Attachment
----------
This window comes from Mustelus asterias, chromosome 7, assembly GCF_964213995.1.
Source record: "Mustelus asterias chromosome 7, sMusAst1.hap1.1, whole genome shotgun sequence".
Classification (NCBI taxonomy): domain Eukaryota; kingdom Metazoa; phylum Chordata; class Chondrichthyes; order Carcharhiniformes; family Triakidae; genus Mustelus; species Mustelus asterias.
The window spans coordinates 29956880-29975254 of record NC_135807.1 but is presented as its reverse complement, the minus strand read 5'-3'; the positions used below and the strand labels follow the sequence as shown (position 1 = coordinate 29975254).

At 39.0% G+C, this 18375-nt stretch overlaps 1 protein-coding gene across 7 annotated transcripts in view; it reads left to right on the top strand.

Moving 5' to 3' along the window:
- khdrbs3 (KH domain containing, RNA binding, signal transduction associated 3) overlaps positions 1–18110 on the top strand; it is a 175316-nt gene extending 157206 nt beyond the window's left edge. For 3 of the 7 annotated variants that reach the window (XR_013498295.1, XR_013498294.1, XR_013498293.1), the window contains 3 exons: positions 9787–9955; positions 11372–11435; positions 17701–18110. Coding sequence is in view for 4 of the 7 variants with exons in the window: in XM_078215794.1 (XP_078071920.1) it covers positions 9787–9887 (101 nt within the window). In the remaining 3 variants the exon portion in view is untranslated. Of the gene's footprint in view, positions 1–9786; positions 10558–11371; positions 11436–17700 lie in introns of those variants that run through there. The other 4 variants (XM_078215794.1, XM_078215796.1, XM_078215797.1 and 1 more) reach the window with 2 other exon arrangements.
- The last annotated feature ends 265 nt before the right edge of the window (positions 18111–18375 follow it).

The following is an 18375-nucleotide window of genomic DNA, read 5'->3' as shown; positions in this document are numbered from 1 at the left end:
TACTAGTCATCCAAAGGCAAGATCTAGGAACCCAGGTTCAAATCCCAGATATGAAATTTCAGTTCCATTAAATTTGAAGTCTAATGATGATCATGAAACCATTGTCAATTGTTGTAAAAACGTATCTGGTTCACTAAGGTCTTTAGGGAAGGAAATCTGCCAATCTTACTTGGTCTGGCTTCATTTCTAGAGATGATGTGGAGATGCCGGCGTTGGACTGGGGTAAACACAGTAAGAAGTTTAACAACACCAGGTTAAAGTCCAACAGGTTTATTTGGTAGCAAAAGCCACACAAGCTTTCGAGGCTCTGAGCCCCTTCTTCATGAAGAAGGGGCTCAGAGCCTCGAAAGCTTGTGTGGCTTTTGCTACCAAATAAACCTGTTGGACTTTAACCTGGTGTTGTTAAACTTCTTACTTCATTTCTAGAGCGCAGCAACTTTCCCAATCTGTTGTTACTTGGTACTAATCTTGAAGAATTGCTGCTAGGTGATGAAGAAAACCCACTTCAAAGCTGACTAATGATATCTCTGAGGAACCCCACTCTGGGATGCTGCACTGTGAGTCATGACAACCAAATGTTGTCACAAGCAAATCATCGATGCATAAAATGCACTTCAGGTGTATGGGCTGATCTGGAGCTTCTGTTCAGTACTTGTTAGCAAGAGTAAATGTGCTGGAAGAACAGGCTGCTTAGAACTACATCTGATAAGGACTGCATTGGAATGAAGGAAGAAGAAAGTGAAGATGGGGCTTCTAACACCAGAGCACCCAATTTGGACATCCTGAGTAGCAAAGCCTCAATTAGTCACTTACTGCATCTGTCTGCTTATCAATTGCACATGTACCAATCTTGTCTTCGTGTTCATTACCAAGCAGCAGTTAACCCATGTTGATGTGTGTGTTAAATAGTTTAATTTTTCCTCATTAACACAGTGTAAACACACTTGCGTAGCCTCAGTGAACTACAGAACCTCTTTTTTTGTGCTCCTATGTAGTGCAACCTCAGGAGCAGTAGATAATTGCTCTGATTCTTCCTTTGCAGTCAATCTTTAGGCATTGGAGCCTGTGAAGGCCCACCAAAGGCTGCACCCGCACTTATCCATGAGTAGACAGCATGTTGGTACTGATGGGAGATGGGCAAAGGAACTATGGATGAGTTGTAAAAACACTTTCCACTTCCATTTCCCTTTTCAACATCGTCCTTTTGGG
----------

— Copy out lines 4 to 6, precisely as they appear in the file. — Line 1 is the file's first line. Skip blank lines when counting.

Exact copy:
The window spans coordinates 29956880-29975254 of record NC_135807.1 but is presented as its reverse complement, the minus strand read 5'-3'; the positions used below and the strand labels follow the sequence as shown (position 1 = coordinate 29975254).

At 39.0% G+C, this 18375-nt stretch overlaps 1 protein-coding gene across 7 annotated transcripts in view; it reads left to right on the top strand.

Moving 5' to 3' along the window: